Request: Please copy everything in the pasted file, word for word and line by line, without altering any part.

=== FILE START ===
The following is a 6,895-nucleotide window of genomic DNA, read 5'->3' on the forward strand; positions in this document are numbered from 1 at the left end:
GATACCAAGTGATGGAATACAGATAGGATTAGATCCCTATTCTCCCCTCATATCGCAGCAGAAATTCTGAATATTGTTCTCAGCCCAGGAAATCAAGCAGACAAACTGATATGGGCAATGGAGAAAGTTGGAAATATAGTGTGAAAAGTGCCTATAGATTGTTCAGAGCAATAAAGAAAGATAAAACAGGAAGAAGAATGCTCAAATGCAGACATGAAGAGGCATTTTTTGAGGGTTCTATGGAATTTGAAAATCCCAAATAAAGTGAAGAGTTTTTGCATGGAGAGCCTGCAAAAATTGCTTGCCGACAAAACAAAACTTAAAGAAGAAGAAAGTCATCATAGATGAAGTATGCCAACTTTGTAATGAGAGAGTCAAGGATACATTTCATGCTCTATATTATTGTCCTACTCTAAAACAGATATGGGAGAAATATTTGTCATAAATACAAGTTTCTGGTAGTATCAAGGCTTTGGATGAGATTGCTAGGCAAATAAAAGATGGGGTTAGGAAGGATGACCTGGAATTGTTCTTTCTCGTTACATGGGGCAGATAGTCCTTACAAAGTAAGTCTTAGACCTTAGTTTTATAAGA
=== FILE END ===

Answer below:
The following is a 6,895-nucleotide window of genomic DNA, read 5'->3' on the forward strand; positions in this document are numbered from 1 at the left end:
GATACCAAGTGATGGAATACAGATAGGATTAGATCCCTATTCTCCCCTCATATCGCAGCAGAAATTCTGAATATTGTTCTCAGCCCAGGAAATCAAGCAGACAAACTGATATGGGCAATGGAGAAAGTTGGAAATATAGTGTGAAAAGTGCCTATAGATTGTTCAGAGCAATAAAGAAAGATAAAACAGGAAGAAGAATGCTCAAATGCAGACATGAAGAGGCATTTTTTGAGGGTTCTATGGAATTTGAAAATCCCAAATAAAGTGAAGAGTTTTTGCATGGAGAGCCTGCAAAAATTGCTTGCCGACAAAACAAAACTTAAAGAAGAAGAAAGTCATCATAGATGAAGTATGCCAACTTTGTAATGAGAGAGTCAAGGATACATTTCATGCTCTATATTATTGTCCTACTCTAAAACAGATATGGGAGAAATATTTGTCATAAATACAAGTTTCTGGTAGTATCAAGGCTTTGGATGAGATTGCTAGGCAAATAAAAGATGGGGTTAGGAAGGATGACCTGGAATTGTTCTTTCTCGTTACATGGGGCAGATAGTCCTTACAAAGTAAGTCTTAGACCTTAGTTTTATAAGA